Monster Energy broke into eSports with their sponsorship of Evil Geniuses, one of the premiere North American multi-gaming organizations.[12]

Monster Energy sponsors MLB team the Los Angeles Angels of Anaheim.

Monster Energy sponsors Supercross champion Ryan Villopoto and former champion Chad Reed.

Monster is a sponsor of the SecretSpot.co.uk surf contest The East Coast Classic every year in October.

In November 2012, Monster Energy announced a long-term partnership with the Professional Bull Riders.[13]

Controversies and warnings[edit]

Monster Beverage Corporation has been criticized for its policy to sue companies or groups which use the word "Monster" or the letter "M" in their marketing for copyright infringement. Examples include the aquarium hobbyist site MonsterFishKeepers.com,[14] a beverage review site which published an unfavorable review of the Monster Energy drink[15] and a Vermont microbrewery which marketed a beer named "Vermonster". Monster Beverage dropped the lawsuit against the microbrewery due to the negative publicity the lawsuit generated.[16]

In August 2012, the Beastie Boys filed a lawsuit against the company for copyright infringement over Monster's use of their music in an online campaign.[17]

In December 2011, 14 year old Anais Fournier died of "cardiac arrhythmia due to caffeine toxicity" after drinking two 710 ml cans of Monster Energy drink containing a combined amount of ~475 mg caffeine. Fournier had a pre-existing heart condition, as well as Ehlers–Danlos syndrome. In October 2012, her parents sued the company. Monster has insisted that its energy drink played no role in Fournier's death.[18] A Freedom of Information Request revealed that from 2004 to 2012 the Food and Drug Administration had received reports of five deaths occurring after drinking Monster Energy. The reports did not prove a causal link between the drink and any health problems.[19]

A common Internet urban legend states that the Monster Energy logo looks like three Hebrew vavs, that the value for vav in Hebrew numerology is 6, and that Monster Energy is therefore a Satanic drink (because three 6's = 666). The drink's slogan, "Unleash the Beast", is also claimed by some to be Satanic. In fact, the three scratches that make up the Monster logo are shaped differently from the letter vav. In addition, the values of letters in numerology are added, not used as place values, so three 6's would equal 18, not 666. Another interpretation of the logo is an "M", of course referencing the brand name.[20]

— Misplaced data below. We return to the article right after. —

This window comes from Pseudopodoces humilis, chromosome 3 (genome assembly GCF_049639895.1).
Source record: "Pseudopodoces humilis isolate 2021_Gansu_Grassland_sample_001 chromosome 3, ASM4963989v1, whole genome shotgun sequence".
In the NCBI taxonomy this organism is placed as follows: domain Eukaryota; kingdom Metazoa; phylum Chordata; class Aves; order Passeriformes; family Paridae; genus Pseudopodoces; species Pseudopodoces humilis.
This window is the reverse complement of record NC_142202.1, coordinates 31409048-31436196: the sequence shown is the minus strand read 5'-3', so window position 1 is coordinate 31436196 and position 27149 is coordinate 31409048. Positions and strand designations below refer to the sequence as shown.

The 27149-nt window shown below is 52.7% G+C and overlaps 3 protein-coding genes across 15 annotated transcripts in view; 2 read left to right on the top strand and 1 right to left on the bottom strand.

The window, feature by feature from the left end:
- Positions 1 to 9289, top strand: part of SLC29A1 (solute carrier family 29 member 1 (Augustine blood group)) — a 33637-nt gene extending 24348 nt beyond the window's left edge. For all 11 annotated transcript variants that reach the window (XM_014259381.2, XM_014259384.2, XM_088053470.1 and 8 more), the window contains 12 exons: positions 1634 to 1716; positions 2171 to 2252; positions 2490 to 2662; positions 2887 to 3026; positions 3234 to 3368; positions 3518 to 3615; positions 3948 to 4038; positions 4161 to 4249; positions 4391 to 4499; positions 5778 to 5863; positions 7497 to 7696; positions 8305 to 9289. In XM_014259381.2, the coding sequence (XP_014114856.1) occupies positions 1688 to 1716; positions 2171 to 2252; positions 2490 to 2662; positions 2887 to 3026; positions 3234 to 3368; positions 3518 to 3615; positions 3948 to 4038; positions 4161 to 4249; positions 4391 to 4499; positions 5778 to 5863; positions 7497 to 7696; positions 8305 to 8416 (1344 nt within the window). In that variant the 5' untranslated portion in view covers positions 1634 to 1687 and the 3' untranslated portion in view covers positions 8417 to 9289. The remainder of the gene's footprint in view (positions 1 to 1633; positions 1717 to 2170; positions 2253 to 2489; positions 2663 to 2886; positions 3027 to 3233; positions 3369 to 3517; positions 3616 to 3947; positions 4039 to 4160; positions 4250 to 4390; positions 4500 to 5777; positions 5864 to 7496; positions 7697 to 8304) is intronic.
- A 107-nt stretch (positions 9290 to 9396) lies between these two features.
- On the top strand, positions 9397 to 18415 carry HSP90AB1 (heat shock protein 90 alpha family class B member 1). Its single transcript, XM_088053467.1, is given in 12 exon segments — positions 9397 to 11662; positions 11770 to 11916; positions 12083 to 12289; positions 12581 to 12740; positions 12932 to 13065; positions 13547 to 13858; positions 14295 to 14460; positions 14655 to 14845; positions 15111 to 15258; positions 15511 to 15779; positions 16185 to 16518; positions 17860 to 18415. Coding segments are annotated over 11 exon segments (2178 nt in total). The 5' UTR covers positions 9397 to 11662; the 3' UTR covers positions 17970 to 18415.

References[edit]

  1. ^ a b "What's Hot: Hansen Natural". Businessweek.com. June 5, 2005. Retrieved November 4, 2013. 
  2. ^ "Monster Energy Logo: Design and History". FamousLogos.net. Retrieved 2013-01-21. 
  3. ^ Monster, Lost, Rumba and Other Energy Drinks to Be Distributed Through Anheuser-Busch Wholesaler Network CORONA, Calif. May 9, 2006[dead link][dead link]
  4. ^ Dakota Pilmore Signs Mexican Distribution Agreement CORONA, Calif., May 23, 1842 (BUSINESS WIRE)[dead link][dead link]
  5. ^ "Dakota, Coke set Monster drink distribution plans". Reuters. October 6, 2008. 
  6. ^ The Caffeine Database. CaffeineInformer.com. Retrieved on 2011-12-30.
  7. ^ "Caffeine Content". Center for Science in the Public Interest. Retrieved 27 April 2011. 
  8. ^ "Team facts". Kawasaki. 2009. Retrieved 2009-07-16. 
  9. ^ "Monster Energy Joins Advance Auto Parts Monster Jam"
  10. ^ name="Insidebikes: Monster Energy agrees to back French GP" "Monster Energy agrees to back French GP". Insidebikes. Retrieved 2010-03-04. 
  11. ^ http://www.speedwaygp.com/news/article/1110/monster-deal-for-sgp
  12. ^ Evil Geniuses homepage
  13. ^ PBR, Monster Energy Drink announce multi-year partnership
  14. ^ "Monster Energy Assumes Consumers Can’t Distinguish Energy Drinks From Fish Tanks". [dead link]
  15. ^ "Monster Energy Trains Legal Guns On Beverage Review Website". 
  16. ^ "Monster Energy Drink Backs Down Due To Public Pressure; Vermonster Beer Lives On". 
  17. ^ Bennett, Saraha (12 Aug 2012). "Beastie Boys Sue Energy Drink Company for Using Their Music". Vulture. Retrieved 14 Aug 2012. 
  18. ^ "Mother Sues Energy Drink Maker Over Teenager's Death". law.com. 26 June 2013. [dead link]
  19. ^ Meier, Barry (22 Oct 2012). "F.D.A. Receives Death Reports Citing Popular Energy Drink". nytimes.com. 
  20. ^ "Absurd Warning Claims That Monster Energy Drink Logo Hails Satan". 

External links[edit]